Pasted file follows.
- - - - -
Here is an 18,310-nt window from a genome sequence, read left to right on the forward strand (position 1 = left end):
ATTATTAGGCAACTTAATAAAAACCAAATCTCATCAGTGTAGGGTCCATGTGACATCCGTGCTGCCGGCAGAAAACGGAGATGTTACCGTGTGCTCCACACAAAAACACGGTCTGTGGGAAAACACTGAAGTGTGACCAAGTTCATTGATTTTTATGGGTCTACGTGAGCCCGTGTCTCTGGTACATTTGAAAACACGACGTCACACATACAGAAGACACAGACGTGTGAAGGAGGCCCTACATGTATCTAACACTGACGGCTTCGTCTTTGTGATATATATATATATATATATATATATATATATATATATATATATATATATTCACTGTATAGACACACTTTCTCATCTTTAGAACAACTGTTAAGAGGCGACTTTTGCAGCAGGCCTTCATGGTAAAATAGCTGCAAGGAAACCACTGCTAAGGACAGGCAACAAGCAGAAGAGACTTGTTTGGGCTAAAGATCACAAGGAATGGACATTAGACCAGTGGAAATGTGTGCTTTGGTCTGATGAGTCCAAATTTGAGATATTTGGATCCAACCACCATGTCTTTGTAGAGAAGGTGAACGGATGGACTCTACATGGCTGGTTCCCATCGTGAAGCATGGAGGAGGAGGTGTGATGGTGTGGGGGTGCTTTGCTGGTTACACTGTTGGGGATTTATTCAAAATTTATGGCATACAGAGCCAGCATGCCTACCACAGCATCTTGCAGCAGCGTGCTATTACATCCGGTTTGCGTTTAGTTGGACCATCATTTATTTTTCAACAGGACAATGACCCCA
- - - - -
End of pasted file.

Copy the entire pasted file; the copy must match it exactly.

Here is an 18,310-nt window from a genome sequence, read left to right on the forward strand (position 1 = left end):
ATTATTAGGCAACTTAATAAAAACCAAATCTCATCAGTGTAGGGTCCATGTGACATCCGTGCTGCCGGCAGAAAACGGAGATGTTACCGTGTGCTCCACACAAAAACACGGTCTGTGGGAAAACACTGAAGTGTGACCAAGTTCATTGATTTTTATGGGTCTACGTGAGCCCGTGTCTCTGGTACATTTGAAAACACGACGTCACACATACAGAAGACACAGACGTGTGAAGGAGGCCCTACATGTATCTAACACTGACGGCTTCGTCTTTGTGATATATATATATATATATATATATATATATATATATATATATATATATATTCACTGTATAGACACACTTTCTCATCTTTAGAACAACTGTTAAGAGGCGACTTTTGCAGCAGGCCTTCATGGTAAAATAGCTGCAAGGAAACCACTGCTAAGGACAGGCAACAAGCAGAAGAGACTTGTTTGGGCTAAAGATCACAAGGAATGGACATTAGACCAGTGGAAATGTGTGCTTTGGTCTGATGAGTCCAAATTTGAGATATTTGGATCCAACCACCATGTCTTTGTAGAGAAGGTGAACGGATGGACTCTACATGGCTGGTTCCCATCGTGAAGCATGGAGGAGGAGGTGTGATGGTGTGGGGGTGCTTTGCTGGTTACACTGTTGGGGATTTATTCAAAATTTATGGCATACAGAGCCAGCATGCCTACCACAGCATCTTGCAGCAGCGTGCTATTACATCCGGTTTGCGTTTAGTTGGACCATCATTTATTTTTCAACAGGACAATGACCCCA